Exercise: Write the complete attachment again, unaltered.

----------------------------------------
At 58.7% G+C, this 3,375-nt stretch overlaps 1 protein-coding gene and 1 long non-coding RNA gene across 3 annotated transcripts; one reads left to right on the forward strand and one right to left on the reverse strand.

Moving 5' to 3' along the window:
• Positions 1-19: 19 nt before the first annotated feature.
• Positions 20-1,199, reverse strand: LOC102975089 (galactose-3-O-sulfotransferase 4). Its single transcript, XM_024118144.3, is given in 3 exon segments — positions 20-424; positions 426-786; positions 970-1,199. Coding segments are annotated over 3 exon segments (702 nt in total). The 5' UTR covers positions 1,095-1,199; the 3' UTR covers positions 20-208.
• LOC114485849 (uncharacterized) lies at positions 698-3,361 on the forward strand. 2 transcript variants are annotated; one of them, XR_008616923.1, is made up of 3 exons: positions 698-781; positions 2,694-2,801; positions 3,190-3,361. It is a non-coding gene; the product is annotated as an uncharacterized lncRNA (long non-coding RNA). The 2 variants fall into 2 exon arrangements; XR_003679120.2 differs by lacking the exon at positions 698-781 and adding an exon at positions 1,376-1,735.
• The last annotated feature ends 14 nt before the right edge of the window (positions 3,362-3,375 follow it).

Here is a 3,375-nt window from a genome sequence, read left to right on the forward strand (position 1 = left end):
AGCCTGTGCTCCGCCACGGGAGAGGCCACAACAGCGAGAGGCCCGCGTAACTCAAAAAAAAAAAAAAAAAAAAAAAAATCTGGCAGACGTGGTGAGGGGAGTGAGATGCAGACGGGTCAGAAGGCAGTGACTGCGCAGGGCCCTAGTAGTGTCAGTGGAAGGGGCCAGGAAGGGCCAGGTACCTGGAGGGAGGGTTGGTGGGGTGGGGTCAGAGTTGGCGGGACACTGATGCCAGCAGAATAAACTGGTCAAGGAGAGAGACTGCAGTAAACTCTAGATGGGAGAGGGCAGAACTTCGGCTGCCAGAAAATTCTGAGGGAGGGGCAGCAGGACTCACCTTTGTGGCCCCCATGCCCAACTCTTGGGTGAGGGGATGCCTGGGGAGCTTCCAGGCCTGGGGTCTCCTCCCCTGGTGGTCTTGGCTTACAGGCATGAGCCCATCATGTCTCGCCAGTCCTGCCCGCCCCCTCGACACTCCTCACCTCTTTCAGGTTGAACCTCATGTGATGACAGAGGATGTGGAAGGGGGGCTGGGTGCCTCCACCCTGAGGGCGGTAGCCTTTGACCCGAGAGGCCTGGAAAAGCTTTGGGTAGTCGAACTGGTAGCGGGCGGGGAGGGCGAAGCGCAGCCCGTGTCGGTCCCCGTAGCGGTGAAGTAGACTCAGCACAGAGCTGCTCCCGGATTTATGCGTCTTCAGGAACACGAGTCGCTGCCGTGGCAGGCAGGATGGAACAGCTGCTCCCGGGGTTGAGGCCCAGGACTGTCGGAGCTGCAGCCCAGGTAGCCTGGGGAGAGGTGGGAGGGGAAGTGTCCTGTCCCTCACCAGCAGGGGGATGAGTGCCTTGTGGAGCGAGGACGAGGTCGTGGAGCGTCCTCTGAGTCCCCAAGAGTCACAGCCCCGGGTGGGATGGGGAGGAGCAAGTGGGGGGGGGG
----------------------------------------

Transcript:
At 58.7% G+C, this 3,375-nt stretch overlaps 1 protein-coding gene and 1 long non-coding RNA gene across 3 annotated transcripts; one reads left to right on the forward strand and one right to left on the reverse strand.

Moving 5' to 3' along the window:
• Positions 1-19: 19 nt before the first annotated feature.
• Positions 20-1,199, reverse strand: LOC102975089 (galactose-3-O-sulfotransferase 4). Its single transcript, XM_024118144.3, is given in 3 exon segments — positions 20-424; positions 426-786; positions 970-1,199. Coding segments are annotated over 3 exon segments (702 nt in total). The 5' UTR covers positions 1,095-1,199; the 3' UTR covers positions 20-208.
• LOC114485849 (uncharacterized) lies at positions 698-3,361 on the forward strand. 2 transcript variants are annotated; one of them, XR_008616923.1, is made up of 3 exons: positions 698-781; positions 2,694-2,801; positions 3,190-3,361. It is a non-coding gene; the product is annotated as an uncharacterized lncRNA (long non-coding RNA). The 2 variants fall into 2 exon arrangements; XR_003679120.2 differs by lacking the exon at positions 698-781 and adding an exon at positions 1,376-1,735.
• The last annotated feature ends 14 nt before the right edge of the window (positions 3,362-3,375 follow it).

Here is a 3,375-nt window from a genome sequence, read left to right on the forward strand (position 1 = left end):
AGCCTGTGCTCCGCCACGGGAGAGGCCACAACAGCGAGAGGCCCGCGTAACTCAAAAAAAAAAAAAAAAAAAAAAAAATCTGGCAGACGTGGTGAGGGGAGTGAGATGCAGACGGGTCAGAAGGCAGTGACTGCGCAGGGCCCTAGTAGTGTCAGTGGAAGGGGCCAGGAAGGGCCAGGTACCTGGAGGGAGGGTTGGTGGGGTGGGGTCAGAGTTGGCGGGACACTGATGCCAGCAGAATAAACTGGTCAAGGAGAGAGACTGCAGTAAACTCTAGATGGGAGAGGGCAGAACTTCGGCTGCCAGAAAATTCTGAGGGAGGGGCAGCAGGACTCACCTTTGTGGCCCCCATGCCCAACTCTTGGGTGAGGGGATGCCTGGGGAGCTTCCAGGCCTGGGGTCTCCTCCCCTGGTGGTCTTGGCTTACAGGCATGAGCCCATCATGTCTCGCCAGTCCTGCCCGCCCCCTCGACACTCCTCACCTCTTTCAGGTTGAACCTCATGTGATGACAGAGGATGTGGAAGGGGGGCTGGGTGCCTCCACCCTGAGGGCGGTAGCCTTTGACCCGAGAGGCCTGGAAAAGCTTTGGGTAGTCGAACTGGTAGCGGGCGGGGAGGGCGAAGCGCAGCCCGTGTCGGTCCCCGTAGCGGTGAAGTAGACTCAGCACAGAGCTGCTCCCGGATTTATGCGTCTTCAGGAACACGAGTCGCTGCCGTGGCAGGCAGGATGGAACAGCTGCTCCCGGGGTTGAGGCCCAGGACTGTCGGAGCTGCAGCCCAGGTAGCCTGGGGAGAGGTGGGAGGGGAAGTGTCCTGTCCCTCACCAGCAGGGGGATGAGTGCCTTGTGGAGCGAGGACGAGGTCGTGGAGCGTCCTCTGAGTCCCCAAGAGTCACAGCCCCGGGTGGGATGGGGAGGAGCAAGTGGGGGGGGGG